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Topic: poetry essays

Our lost poets: Bring them back

an introduction by the editors…
All the poets you will read about in this copy of [_Arc_] are dead. With each, a potential legacy has also died, or is in full-blown demise. Though ordinary mortality is beyond our powers to correct, we take issue, as our theme “Forgotten and Neglected” implies, with these secondary, literary deaths. We contend that each of the 13 poets whose work appears in these pages has received less credit than was his or her due for either literary accomplishments, the enrichment of our poetic history, or both. The contributions made by these poets have faded too quickly from our collective memory and seem doomed to archival obscurity, if that.
This issue, known among our crew as F&N, was born out of a knot of frustration, a knot that thickened even as our excitement also grew over the lost and near-lost poets re-emerging–in what for most of them would have seemed a bizarre and foreign incarnation–through our inboxes and on our computer screens.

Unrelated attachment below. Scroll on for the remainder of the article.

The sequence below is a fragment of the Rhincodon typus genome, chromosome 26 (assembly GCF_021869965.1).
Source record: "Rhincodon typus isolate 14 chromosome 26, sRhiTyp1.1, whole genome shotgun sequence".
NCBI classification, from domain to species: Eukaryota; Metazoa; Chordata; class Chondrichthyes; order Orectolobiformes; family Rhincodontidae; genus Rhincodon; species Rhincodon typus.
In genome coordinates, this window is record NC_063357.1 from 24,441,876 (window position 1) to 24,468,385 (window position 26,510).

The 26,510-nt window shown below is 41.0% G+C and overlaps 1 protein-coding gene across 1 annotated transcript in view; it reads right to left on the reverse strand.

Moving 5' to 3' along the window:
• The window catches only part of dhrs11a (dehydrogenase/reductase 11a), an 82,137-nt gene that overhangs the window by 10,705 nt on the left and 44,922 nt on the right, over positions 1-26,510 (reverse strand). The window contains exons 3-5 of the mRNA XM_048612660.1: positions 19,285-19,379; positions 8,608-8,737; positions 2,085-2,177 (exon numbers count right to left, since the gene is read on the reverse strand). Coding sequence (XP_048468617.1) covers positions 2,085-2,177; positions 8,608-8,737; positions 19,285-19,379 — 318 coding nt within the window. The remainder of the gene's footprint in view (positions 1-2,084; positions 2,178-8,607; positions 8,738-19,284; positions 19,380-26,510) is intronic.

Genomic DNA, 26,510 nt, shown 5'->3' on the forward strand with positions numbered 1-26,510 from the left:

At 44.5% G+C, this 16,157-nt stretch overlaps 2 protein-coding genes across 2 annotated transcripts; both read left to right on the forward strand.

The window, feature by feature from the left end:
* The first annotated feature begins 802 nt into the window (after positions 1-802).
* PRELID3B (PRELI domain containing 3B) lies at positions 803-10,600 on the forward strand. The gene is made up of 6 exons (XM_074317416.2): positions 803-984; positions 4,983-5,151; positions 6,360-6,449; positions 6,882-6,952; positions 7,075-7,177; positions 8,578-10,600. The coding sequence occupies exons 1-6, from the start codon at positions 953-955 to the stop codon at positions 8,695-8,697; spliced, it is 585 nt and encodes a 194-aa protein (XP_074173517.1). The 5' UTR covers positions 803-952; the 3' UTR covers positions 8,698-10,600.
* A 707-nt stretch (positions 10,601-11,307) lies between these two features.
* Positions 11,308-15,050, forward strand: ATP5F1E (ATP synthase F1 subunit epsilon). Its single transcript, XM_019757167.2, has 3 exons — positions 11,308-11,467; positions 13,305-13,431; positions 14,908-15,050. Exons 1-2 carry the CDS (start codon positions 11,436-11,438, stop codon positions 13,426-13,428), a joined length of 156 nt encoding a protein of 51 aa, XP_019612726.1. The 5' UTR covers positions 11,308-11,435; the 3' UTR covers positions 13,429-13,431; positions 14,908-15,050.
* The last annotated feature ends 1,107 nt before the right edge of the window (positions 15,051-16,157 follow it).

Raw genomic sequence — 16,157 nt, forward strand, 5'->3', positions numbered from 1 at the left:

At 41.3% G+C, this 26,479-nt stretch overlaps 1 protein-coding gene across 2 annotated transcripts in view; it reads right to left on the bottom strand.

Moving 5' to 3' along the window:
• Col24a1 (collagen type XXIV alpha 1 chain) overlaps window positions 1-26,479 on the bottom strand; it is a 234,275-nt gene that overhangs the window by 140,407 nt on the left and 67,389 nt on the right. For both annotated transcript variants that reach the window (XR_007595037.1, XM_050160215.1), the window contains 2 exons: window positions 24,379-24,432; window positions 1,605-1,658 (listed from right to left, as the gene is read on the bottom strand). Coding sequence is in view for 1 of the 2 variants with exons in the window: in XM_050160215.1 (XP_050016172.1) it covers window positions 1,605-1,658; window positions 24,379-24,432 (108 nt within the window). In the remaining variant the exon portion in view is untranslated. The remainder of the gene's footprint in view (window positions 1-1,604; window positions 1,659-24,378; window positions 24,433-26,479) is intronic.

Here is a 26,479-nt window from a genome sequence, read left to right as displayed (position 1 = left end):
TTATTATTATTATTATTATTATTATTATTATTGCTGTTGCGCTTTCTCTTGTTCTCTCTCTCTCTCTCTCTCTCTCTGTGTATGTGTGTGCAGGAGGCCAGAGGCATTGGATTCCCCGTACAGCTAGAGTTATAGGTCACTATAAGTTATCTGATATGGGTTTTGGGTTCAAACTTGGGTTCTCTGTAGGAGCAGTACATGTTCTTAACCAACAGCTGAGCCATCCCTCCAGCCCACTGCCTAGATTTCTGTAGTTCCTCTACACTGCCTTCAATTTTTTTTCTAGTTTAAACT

In the spring of 2005, three members of _Arc_–the two of us from Ottawa and Sackville, New Brunswick respectively, and our webmistress Stacey Munro from Vancouver Island–converged at the Associated Writers and Publishers conference and book fair in downtown Vancouver. Amid an intoxicating few days of seeing such poets as W.S. Merwin and Anne Carson give readings to jam-packed ballrooms at the Fairmont Vancouver Hotel, we also attended a session called Forgotten and Neglected Poets, and were curious to see which Canadians would appear on the roster (the panel giving the presentation was American). To our amusement and dismay, Gwendolyn MacEwen was the sole Canadian deemed in need of resurrection. As MacEwen’s been neither F’d nor N’d in _this_ country, we began to wonder who might truly fit the category. By the time we’d returned to our table at the book fair, this special issue of _Arc_ was already unofficially underway….